back for you. Do you understand?" I remember gulping and saying, "Of
He continued: "Were you issued a field jacket? You just got here, so you
probably don't know yet that although it's normally hot all the time here,
nights can be damn chilly! If you are stuck out in the jungle for a night or
two, you will wish that you had taken it with you." I acknowledged that I
had been issued a field jacket and would go back to my hooch and get it.
He looked at the M-16 that I was carrying and asked," Do you know how to
use that 16?" I said that I had qualified on the rifle range. "How much ammo
do you have?" I pointed to the single magazine in the M-16. He said," That's
not enough! If we get shot down, we need everyone on board to defend our
aircraft and patients! Better get at least ten more magazines!"
I don't remember what else he suggested. Still, there were more items,
including a change of underwear and several canteens of water. As soon as
possible, I collected all the items that he said to get and put them in a
duffel bag, which was nearly full and returned to Air Ops.
Just before getting on the aircraft, the CPT said, "Oh, one more thing,
did anyone give you one of these cards to carry around that tell you what to
do if you are captured?" I said that no one had, so he handed me a card and
said, "Be sure and read this before we take off."
That was the crowning touch! I had not given much thought to the
potential dangers of making this trip. I was somewhat freaked out at that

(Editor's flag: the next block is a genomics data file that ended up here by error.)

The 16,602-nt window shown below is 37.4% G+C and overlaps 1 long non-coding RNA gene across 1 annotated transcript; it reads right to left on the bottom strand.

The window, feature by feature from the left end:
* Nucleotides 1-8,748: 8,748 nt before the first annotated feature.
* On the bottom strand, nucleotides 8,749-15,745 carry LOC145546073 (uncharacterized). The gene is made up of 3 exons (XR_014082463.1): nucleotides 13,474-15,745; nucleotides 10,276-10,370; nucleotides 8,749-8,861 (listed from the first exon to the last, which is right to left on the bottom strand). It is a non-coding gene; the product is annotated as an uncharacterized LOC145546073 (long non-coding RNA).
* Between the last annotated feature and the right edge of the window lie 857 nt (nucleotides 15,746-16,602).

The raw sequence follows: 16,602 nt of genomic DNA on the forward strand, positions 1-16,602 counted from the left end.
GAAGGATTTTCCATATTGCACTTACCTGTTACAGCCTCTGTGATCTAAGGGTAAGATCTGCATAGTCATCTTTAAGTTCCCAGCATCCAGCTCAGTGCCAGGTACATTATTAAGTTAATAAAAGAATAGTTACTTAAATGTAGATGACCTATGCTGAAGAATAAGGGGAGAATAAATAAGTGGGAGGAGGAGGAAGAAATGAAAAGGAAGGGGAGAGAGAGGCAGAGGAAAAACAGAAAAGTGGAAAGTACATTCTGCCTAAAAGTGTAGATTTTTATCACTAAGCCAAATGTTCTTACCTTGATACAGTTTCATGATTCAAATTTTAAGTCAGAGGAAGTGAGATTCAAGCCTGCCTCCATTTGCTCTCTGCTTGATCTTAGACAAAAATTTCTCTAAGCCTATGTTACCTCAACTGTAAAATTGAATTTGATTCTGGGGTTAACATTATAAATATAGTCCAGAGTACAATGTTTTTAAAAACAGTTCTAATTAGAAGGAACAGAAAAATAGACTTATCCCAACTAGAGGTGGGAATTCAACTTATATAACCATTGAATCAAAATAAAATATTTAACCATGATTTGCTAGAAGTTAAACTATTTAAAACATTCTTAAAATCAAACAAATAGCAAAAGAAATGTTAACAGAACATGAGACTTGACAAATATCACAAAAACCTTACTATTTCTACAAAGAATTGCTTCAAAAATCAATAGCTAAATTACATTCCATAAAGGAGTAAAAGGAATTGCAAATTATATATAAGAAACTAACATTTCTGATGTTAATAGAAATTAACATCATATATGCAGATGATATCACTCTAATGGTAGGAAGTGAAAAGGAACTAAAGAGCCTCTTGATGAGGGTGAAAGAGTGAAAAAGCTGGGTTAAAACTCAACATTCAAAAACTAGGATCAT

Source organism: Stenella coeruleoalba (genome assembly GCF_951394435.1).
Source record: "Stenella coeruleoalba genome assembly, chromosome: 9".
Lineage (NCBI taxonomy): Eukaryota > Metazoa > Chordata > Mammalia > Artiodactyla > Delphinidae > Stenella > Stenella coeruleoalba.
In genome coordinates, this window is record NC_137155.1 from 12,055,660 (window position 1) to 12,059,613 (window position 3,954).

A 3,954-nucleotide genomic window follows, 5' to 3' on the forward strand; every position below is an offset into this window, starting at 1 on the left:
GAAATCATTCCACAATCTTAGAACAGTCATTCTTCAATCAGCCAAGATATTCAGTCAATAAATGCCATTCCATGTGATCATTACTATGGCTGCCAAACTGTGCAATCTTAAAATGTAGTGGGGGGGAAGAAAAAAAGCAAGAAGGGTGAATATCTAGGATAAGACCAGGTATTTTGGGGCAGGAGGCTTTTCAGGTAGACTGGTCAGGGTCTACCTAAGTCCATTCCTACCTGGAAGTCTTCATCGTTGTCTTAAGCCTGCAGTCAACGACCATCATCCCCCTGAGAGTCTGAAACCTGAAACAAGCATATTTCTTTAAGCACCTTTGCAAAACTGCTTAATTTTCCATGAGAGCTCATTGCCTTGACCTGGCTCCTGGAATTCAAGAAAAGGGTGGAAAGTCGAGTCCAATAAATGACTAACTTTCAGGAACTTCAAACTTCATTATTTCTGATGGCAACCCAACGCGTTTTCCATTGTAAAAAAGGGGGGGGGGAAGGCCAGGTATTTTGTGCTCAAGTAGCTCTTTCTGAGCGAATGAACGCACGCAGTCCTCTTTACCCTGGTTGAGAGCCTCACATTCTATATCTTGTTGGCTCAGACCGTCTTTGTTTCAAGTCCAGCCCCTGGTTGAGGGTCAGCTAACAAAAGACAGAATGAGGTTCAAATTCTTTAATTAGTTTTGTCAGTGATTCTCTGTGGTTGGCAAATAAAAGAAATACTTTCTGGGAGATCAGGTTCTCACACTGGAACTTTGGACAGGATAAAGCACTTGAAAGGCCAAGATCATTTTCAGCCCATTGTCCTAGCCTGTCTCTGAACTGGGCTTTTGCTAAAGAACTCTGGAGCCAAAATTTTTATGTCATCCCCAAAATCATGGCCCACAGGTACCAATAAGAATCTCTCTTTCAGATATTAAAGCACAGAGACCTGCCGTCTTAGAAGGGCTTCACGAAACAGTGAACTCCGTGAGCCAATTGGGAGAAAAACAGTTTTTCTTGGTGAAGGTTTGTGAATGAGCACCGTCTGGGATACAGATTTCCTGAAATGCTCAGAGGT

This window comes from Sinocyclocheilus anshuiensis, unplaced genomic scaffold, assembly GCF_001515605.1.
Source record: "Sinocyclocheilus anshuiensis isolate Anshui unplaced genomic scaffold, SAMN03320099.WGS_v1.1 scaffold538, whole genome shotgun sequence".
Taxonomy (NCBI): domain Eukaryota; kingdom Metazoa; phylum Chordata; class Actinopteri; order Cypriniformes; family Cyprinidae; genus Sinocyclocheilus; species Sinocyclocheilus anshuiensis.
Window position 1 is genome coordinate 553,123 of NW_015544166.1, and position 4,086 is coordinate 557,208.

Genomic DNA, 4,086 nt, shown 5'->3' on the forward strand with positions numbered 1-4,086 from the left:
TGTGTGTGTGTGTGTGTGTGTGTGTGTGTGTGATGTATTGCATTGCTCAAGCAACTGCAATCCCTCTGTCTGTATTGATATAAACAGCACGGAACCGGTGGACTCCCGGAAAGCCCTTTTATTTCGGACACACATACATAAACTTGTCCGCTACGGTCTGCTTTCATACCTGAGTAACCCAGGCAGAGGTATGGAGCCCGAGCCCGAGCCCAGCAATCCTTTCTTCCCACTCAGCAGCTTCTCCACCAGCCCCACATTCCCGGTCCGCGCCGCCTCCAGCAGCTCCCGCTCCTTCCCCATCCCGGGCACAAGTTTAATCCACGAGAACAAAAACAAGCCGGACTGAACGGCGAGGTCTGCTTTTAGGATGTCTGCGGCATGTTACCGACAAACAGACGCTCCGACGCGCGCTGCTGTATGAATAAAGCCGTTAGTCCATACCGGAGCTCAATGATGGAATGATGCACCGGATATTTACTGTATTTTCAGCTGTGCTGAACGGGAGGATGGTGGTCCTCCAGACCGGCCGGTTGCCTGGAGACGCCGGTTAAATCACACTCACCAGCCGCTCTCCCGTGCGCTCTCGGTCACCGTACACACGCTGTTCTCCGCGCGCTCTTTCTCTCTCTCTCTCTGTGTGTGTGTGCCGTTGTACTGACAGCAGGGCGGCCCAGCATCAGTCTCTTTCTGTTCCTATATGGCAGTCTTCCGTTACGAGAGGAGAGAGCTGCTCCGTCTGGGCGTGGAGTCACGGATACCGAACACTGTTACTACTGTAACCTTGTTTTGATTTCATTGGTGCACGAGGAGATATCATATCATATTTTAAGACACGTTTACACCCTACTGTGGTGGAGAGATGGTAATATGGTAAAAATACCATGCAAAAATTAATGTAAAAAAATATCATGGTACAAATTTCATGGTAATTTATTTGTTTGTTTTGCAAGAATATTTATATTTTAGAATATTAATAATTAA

point, with all kinds of visions of potential disasters racing through my
As I boarded the helicopter, I noted the other crew members seemed to be
laughing and smiling as l hoisted that duffel bag on board. One of them,
grinning, asked, "Sir, can I help you with that heavy bag?" I thought
perhaps someone had told a joke or something of that nature.
Bravo Company, Quan Loi
When we landed at the B Co. helipad at Quan Loi, the CPT said to me,
"Now, when you are ready to go back, come back here and tell Air Ops that
you need a ride to Phuoc Vinh. It's not likely that it will be us."
What about my mission that day? Someone in a mess hall at Quan Loi had
failed to realize that ice made with contaminated water was also
contaminated. Easy to solve, don't buy locally- made ice. Get ice through
regular supply channels.
When it came time to return to Phuoc Vinh, I returned to B Company.
Within an hour, I could catch a ride on a different Medevac that was
returning to Phuoc Vinh. Again, as I loaded that duffel bag on that
helicopter, I noticed that crew also seemed to be in a festive mood, smiling
and laughing. Again, I thought maybe someone had just told a joke.
Throughout my year tour, I made about 100 such trips, all without mishap.
Still, every time I boarded a helicopter, I thought about what that CPT had
said to me that day and when we landed safely, I always, in my mind, kissed
Since this CPT has been deceased for several years and since he cannot
confirm or deny this story, and since my memory of the occasion may not be
100 % accurate, I am not mentioning his name, but in the several months
afterward, we became good friends and had many good laughs about that day.